So as we've spent the last few weeks talking about nutrition and diet I thought it was about time we looked at some exercise! In fitness discussions, you will often hear people talk about cardio versus weights - some people will only do one or the other without perhaps fully understanding the reason why, or actually knowing very much about either. There are a lot of urban myths out there about the benefits of one over the other, so in this blog I'm going to explain in more detail the pros and cons of each and expose some of the myths out there
I freely admit that before I became a trainer I mainly spent my time in the gym doing cardio, with a bit of weights thrown in. If I did any weights, I only ever used the weight machines and was quite terrified of going in the free weights area - that's where all the big scary men were! I really didn't know much about it at all. That's the position many women find themselves in when they come to the gym, so they stick with what they know which is mainly cardio-based exercise. However now that I am a qualified trainer you will now find me mostly in the free weights area (yes, with the big scary men!) and I also do a bit of cardio too. But mainly weights, and you'll see the reasons why in this article.
Cardio (short for cardiovascular) exercise works the heart and the lungs (the cardiovascular system) and from an overall health point of view is very important. In the gym you will see many machines designed to do this, they all do essentially the same thing which is get your heart rate up and your blood pumping. We're talking about treadmills, rowing machines, cross-trainers, ARC trainers, bikes, etc. These are basically all variations on a theme. In terms of the health benefits of cardio the main ones are as follows:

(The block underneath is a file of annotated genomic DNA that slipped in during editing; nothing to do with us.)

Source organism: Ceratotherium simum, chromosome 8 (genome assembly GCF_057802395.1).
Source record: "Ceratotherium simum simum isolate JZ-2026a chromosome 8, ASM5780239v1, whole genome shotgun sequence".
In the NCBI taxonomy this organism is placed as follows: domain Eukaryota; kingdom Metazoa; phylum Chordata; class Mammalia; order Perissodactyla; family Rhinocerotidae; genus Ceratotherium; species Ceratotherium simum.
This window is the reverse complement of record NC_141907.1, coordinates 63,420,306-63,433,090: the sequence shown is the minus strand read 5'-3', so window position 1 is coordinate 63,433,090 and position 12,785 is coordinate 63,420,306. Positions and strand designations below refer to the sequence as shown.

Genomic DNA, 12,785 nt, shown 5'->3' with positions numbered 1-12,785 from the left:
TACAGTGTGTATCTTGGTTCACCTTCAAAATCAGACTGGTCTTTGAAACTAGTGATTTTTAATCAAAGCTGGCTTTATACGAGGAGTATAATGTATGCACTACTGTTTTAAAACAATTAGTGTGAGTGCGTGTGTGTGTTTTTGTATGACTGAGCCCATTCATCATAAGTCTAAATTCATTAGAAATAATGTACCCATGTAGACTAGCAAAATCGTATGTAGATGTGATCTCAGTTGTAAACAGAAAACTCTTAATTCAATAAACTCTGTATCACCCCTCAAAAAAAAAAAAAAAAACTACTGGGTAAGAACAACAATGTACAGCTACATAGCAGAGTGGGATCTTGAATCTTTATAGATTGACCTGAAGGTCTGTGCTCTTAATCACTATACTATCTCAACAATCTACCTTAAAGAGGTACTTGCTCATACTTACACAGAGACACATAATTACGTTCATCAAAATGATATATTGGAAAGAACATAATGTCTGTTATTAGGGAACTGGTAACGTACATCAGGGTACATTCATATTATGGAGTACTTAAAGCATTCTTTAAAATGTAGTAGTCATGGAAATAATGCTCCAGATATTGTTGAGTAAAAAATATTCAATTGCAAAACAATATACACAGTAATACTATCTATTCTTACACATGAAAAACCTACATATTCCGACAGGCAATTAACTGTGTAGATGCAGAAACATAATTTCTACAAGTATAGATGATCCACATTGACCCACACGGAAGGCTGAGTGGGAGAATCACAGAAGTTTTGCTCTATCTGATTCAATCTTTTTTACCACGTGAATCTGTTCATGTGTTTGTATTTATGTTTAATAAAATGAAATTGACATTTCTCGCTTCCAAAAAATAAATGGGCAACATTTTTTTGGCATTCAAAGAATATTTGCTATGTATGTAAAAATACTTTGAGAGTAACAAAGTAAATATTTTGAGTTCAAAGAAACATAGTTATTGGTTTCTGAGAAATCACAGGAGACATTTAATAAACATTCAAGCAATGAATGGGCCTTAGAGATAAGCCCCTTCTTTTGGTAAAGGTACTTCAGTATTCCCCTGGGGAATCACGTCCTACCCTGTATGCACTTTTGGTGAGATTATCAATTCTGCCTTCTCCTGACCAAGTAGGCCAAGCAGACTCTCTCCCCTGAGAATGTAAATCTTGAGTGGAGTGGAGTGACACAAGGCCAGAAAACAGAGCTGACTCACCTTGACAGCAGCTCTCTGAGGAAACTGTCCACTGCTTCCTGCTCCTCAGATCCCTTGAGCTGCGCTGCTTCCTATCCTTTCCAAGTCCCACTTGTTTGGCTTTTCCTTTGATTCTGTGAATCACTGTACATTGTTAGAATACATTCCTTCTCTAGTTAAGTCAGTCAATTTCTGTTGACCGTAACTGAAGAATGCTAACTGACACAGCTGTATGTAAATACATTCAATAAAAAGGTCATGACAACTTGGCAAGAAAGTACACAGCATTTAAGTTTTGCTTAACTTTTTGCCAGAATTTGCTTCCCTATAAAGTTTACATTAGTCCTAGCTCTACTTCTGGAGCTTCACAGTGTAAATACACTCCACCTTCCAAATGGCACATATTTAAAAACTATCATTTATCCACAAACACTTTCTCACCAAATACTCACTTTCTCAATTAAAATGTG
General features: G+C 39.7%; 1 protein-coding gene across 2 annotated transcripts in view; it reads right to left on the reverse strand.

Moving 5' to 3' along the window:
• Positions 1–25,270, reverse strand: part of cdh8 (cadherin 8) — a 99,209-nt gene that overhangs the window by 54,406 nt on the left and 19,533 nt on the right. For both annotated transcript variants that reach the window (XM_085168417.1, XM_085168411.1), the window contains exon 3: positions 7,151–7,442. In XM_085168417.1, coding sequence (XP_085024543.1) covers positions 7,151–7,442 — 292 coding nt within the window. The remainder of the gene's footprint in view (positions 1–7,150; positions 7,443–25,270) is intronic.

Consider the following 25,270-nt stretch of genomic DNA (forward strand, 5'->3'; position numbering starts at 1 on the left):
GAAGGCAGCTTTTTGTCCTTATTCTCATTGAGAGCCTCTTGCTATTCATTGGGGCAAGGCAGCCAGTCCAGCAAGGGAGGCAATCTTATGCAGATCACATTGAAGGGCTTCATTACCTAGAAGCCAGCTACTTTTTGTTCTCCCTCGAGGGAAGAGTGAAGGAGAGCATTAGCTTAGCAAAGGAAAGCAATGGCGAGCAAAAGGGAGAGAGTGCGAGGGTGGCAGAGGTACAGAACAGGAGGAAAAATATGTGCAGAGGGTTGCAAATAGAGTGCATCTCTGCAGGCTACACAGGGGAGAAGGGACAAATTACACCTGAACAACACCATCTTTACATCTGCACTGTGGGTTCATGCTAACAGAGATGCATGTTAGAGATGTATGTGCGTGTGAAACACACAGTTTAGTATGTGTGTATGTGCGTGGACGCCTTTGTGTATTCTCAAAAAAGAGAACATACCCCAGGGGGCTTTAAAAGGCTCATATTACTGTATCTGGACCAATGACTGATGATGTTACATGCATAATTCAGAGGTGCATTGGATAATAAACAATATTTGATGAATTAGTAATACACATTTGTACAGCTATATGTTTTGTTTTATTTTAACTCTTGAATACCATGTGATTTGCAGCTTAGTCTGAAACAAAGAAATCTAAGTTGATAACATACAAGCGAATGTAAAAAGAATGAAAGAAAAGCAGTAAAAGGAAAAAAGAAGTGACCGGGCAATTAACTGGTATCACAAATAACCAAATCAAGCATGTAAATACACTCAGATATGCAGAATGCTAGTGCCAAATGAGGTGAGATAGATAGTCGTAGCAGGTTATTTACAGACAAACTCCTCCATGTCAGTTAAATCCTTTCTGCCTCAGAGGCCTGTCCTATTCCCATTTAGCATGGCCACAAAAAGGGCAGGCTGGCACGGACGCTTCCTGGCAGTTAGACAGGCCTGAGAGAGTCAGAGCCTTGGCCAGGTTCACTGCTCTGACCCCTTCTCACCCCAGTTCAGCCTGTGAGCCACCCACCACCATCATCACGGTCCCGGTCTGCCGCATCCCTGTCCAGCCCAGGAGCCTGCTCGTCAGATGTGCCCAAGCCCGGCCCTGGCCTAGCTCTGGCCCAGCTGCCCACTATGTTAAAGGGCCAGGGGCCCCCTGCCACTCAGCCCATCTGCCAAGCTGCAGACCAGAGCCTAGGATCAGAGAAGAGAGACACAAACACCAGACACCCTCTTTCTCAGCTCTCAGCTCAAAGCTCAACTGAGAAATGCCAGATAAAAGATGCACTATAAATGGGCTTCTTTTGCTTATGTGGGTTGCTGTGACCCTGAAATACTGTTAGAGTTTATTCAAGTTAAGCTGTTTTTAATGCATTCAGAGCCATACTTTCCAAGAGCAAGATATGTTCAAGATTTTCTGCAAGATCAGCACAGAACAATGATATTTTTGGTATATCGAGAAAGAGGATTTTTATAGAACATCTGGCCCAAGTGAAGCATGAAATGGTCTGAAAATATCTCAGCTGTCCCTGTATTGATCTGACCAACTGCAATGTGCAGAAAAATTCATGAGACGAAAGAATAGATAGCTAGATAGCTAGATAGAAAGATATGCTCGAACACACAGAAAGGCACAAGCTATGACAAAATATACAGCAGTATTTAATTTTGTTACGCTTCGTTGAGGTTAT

1. Helps maintain healthy blood pressure (and if you have high blood pressure can help control it)
2. Strengthens the heart (the heart is actually like a muscle)
3. Reduces stress
4. Burns calories
5. Helps prevent heart disease and cancers
6. Improves mental health
7. Increases bone density (important in women for the prevention of osteoporosis).
Generally speaking, in terms of time doing cardio, your body will have gained all the health benefits from cardio after about 20 mins or so of exercise. If you want to do more than that then this is fine of course, but in terms of getting your heart-rate up it takes around 20 mins to achieve the benefits.
Weight training (also known as strength or resistance training) also has many health benefits. This training involves making the muscles work harder by making them work against a weight or force. To do this you can use weights, body-weight or other items such as resistance bands. There are many benefits to weight-training too, including:
1. It improves muscular strength (also important in prevention of osteoporosis) without bulk - you won't suddenly find yourself looking like Arnold!
2. You will lose fat and replace it with muscle (important bit!)
3. You will reduce your risk of injury, back-pain and osteoarthritis
4. You will reduce your risk of heart disease and diabetes
5. You will burn calories both during and after weight-training
6. You will change your body shape
7. You will improve your mental health - being physically strong and capable can be great for your mental health too